Complete eradication of P. vivax will not be feasible without systematic treatment of the dormant liver forms (hypnozoites) of the parasite . The only currently available treatment to kill hypnozoites is primaquine (PQ), an 8-aminoquinoline, which causes dose-dependent haemolysis in patients with inherited deficiency of the glucose-6-phosphate-dehyrdrogenase enzyme (G6PD) . G6PD deficiency is the most common enzymopathy worldwide, affecting approximately 400 million people, the majority of whom are at risk for malaria . To achieve effective radical cure, a sufficient total dose of PQ needs to be administered over a prolonged course, which is usually 14 days for G6PD-normal patients and weekly for 8 weeks for G6PD-deficient patients . The WHO anti-malarial treatment guidelines were revised recently to recommend that wherever possible routine testing for G6PD deficiency should be undertaken prior to PQ-based radical cure. Implementing routine testing for G6PD deficiency is challenging and the WHO guidelines also state that if testing is not available, an individual risk–benefit assessment should guide the decision whether to administer without testing or withhold PQ altogether .
Nearly all malaria-endemic countries in the Asia-Pacific region have committed to malaria elimination by 2030; however most of these countries do not test for G6PD deficiency on a routine basis and PQ is often not prescribed [11, 12]. The inclusion of primaquine into national treatment guidelines and its implementation will be essential to the successful elimination of malaria , G6PD testing is currently available in a number of formats [13, 14]. The gold standard test is by spectrophotometry and flow cytometry. Although these tests quantify enzyme activity, they are expensive and require a well-functioning laboratory infrastructure. The most widely used qualitative test is the fluorescent spot test (FST) , which also requires laboratory infrastructure but comes at a considerably lower price and is easier to use. Despite its wide distribution the FST is not suited for remote locations without laboratory facilities and requires experience in its interpretation. A number of new lateral flow rapid diagnostic tests (RDT) for G6PD testing have been developed to overcome the challenges of the FST .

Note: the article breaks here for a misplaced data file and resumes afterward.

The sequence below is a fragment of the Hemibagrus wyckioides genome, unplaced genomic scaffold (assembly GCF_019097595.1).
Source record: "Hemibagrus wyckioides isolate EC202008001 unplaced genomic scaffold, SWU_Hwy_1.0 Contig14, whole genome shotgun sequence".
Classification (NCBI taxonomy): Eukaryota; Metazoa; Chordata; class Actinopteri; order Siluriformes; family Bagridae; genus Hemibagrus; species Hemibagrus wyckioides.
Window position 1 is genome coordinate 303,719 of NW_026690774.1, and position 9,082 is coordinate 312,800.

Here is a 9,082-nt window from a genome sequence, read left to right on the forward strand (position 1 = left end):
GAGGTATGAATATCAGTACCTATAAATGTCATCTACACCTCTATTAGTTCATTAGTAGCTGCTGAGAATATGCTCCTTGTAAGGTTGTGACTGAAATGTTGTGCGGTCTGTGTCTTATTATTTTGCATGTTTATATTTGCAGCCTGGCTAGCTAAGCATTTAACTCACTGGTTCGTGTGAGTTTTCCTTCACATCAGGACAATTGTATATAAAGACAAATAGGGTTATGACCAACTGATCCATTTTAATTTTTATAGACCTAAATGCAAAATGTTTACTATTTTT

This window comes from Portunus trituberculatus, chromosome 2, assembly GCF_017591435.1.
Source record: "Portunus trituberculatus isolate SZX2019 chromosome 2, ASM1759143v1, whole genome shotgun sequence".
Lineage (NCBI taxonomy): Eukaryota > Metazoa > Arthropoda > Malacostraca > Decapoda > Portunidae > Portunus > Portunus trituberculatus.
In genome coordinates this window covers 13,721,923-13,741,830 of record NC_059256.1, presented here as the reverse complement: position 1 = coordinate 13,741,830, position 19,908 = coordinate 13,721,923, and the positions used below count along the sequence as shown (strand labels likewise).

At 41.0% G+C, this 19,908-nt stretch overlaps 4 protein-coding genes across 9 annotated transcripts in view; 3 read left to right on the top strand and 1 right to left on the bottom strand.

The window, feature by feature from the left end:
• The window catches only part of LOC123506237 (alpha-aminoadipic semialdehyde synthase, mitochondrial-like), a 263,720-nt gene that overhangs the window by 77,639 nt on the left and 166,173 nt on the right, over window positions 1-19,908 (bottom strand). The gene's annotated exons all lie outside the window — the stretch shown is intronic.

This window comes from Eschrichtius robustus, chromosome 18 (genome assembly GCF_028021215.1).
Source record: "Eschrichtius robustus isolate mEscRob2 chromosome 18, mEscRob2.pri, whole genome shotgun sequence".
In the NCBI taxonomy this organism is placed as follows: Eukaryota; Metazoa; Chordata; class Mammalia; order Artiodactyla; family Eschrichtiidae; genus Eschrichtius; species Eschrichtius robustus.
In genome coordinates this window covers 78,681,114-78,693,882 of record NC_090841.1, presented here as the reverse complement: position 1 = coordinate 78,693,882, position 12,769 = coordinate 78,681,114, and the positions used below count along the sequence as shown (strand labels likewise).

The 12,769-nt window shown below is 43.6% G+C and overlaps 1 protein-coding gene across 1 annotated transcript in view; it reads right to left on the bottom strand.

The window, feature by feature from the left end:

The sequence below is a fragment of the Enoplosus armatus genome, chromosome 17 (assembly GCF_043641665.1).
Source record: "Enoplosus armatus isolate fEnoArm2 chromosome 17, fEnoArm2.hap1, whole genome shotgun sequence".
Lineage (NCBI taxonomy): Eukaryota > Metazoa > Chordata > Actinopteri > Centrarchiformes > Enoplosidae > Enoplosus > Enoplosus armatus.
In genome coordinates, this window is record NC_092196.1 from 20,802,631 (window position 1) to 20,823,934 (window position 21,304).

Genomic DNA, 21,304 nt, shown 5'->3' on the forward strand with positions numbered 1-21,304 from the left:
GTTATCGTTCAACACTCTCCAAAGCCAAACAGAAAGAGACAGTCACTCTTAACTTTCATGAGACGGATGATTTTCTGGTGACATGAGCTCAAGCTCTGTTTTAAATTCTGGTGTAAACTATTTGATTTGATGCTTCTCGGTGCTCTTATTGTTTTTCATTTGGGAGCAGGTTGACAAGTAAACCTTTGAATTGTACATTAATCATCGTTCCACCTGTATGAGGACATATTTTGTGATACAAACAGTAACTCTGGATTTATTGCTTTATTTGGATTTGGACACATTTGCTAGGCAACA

Primaquine radical cure has the potential to transform, the control and elimination of vivax malaria but its safe delivery will require building appropriate capacity to test G6PD status. The objective of this study was to assess key barriers to the introduction of routine G6PD testing through structured interviews with policy makers and healthcare providers in Bangladesh, Cambodia, China, and Malaysia.